It has been difficult for businesses to return to Marsh Harbour, Abaco, since Hurricane Dorian passed over the island in September, because the area continues to lack commercial space for those businesses, Abaco Chamber of Commerce President Ken Hutton told Guardian Business yesterday, adding that theft and looting also continue to be a problem on the island.
While Hutton was optimistic about the improvements on the island – debris cleanup, home rebuilding and port security – he also lamented continued challenges for businesses. While he said he understands steps are being taken to allay the theft problem, he said homes and non-governmental organizations (NGOs) are currently being affected by it.
“There’s still some challenges with security in terms of theft and continued looting, but I understand that some steps are being taken, so I’m happy to hear about that,” Hutton said.
“One of the NGOs just had two generators stolen from one of their sites over the weekend, so it’s still an issue.”
He added: “There seems to be a lot happening. Debris is being cleared up…things are looking much better than they were. There is more organization than there was and the ports are being secured properly.
“There are people returning, the issue is that there is not a lot of housing here and the other big challenge is that the businesses that do want to return here, there’s no property for them to operate out of.”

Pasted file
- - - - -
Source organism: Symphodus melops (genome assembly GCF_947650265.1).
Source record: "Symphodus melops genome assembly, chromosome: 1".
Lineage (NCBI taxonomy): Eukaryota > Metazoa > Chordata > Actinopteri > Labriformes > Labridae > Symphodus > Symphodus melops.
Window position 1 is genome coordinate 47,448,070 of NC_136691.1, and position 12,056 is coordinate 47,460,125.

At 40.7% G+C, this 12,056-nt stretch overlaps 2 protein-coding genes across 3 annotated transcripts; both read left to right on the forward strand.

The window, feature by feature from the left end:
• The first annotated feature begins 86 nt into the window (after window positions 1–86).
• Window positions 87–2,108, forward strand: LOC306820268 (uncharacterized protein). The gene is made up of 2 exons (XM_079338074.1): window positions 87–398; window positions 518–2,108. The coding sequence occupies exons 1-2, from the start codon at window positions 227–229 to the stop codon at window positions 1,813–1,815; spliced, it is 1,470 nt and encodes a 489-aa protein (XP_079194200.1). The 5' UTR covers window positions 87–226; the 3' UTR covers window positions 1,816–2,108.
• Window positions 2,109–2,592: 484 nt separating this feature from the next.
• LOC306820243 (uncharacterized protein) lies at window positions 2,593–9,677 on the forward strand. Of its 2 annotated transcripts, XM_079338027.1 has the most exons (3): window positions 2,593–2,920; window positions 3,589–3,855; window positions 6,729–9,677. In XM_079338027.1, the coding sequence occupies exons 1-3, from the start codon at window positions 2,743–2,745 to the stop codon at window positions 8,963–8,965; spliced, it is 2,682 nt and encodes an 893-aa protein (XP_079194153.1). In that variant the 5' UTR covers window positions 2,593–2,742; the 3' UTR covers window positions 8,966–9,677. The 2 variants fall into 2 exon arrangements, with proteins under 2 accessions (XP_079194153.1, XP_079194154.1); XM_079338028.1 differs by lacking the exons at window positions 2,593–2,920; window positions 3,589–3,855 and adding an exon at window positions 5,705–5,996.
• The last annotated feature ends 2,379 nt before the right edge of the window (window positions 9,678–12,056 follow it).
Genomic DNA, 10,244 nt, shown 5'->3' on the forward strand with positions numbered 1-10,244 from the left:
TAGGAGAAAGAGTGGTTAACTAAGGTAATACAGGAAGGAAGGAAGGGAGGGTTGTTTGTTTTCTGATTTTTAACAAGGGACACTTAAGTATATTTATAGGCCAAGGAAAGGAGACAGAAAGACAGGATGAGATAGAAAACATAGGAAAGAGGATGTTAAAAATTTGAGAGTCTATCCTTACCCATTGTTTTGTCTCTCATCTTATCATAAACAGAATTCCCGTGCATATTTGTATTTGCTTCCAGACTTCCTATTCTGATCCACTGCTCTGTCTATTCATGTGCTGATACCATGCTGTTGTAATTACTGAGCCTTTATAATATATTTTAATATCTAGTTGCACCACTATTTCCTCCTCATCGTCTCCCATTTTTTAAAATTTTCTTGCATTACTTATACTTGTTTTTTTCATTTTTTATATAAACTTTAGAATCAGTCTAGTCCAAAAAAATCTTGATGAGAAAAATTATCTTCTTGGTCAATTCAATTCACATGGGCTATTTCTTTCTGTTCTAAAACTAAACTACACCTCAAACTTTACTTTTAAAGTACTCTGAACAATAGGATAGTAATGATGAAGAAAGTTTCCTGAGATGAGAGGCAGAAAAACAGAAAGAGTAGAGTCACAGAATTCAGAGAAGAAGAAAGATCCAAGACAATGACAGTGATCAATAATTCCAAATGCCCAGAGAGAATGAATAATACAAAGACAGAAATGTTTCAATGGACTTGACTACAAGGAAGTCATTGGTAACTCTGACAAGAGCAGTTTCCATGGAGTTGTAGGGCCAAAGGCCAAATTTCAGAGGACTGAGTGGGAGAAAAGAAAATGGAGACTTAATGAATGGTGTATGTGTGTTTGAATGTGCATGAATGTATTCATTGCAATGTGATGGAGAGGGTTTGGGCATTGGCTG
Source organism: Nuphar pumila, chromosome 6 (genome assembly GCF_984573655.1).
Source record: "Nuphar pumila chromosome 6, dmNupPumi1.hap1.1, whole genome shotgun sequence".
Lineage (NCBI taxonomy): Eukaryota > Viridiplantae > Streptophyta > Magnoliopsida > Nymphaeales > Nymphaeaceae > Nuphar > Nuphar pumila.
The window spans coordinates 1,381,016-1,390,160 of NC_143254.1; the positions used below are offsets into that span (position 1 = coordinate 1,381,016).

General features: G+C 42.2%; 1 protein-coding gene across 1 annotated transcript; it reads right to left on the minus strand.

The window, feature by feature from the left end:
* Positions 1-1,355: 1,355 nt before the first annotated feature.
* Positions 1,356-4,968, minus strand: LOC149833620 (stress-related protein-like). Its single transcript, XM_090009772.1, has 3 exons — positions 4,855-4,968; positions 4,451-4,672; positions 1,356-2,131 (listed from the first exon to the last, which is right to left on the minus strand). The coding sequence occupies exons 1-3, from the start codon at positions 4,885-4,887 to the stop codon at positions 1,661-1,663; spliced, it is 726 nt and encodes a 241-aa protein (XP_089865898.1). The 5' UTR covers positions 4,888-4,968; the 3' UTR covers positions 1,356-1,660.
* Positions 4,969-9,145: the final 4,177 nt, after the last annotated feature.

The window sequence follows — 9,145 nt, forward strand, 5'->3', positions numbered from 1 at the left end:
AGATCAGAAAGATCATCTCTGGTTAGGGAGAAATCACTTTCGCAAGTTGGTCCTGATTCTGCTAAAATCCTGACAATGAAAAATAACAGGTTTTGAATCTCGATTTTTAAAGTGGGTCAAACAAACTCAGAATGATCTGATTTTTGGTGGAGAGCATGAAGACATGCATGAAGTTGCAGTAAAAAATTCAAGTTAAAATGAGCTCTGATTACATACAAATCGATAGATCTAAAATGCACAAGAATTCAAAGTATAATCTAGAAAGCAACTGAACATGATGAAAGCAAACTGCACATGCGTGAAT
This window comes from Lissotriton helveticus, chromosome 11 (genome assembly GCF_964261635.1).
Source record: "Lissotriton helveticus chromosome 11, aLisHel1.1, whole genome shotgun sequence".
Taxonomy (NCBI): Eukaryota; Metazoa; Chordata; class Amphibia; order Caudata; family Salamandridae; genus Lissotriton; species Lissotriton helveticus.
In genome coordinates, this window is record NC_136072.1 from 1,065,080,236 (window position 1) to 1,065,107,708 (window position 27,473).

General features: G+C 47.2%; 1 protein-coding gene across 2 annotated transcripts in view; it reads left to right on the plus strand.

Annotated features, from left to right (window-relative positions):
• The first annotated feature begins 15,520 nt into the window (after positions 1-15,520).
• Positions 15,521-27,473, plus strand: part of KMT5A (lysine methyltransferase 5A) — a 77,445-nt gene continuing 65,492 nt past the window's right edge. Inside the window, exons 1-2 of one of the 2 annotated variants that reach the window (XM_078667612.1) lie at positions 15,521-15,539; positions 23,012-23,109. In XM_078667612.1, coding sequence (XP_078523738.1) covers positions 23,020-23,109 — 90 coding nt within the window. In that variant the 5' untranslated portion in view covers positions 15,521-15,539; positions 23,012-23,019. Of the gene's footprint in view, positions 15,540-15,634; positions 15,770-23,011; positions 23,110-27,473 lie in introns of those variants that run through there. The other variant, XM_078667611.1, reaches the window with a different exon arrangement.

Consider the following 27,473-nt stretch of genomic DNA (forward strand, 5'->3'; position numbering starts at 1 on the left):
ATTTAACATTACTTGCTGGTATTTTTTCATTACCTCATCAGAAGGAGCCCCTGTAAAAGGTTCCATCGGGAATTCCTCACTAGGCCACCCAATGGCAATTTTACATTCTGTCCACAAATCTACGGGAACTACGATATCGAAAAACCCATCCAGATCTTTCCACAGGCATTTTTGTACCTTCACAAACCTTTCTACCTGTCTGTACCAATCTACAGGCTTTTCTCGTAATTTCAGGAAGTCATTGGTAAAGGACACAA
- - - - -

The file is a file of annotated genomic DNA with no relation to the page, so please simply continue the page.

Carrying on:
According to Hutton, people came back to Abaco to secure their homes and not their commercial properties, some of which were completely wiped out in Marsh Harbour.
He contends that Abaco is still months away from seeing many affected businesses return.
“We have homes well on their way to being rebuilt, but the commercial properties are still basically devastated,” said Hutton.
“It’s going to be difficult for businesses to return here until there’s more commercial properties for businesses to come back to.”
Another problem, according to Hutton, is an increase in the price of goods on the island due to demand outstripping supply.
“The first businesses to come online are charging an arm and a leg,” he said.
However, he said with the ports secured and operating, more supplies should begin to come in to the island.
And while the Central Bank of The Bahamas is hoping to roll out its digital currency, the Sand Dollar, on Abaco very soon, Hutton said he hopes the current mobile and internet infrastructure will be able to support it.
“Mobile services and internet are still working, but as more and more people come back things start to slow down,” he said. “Cash is still king.”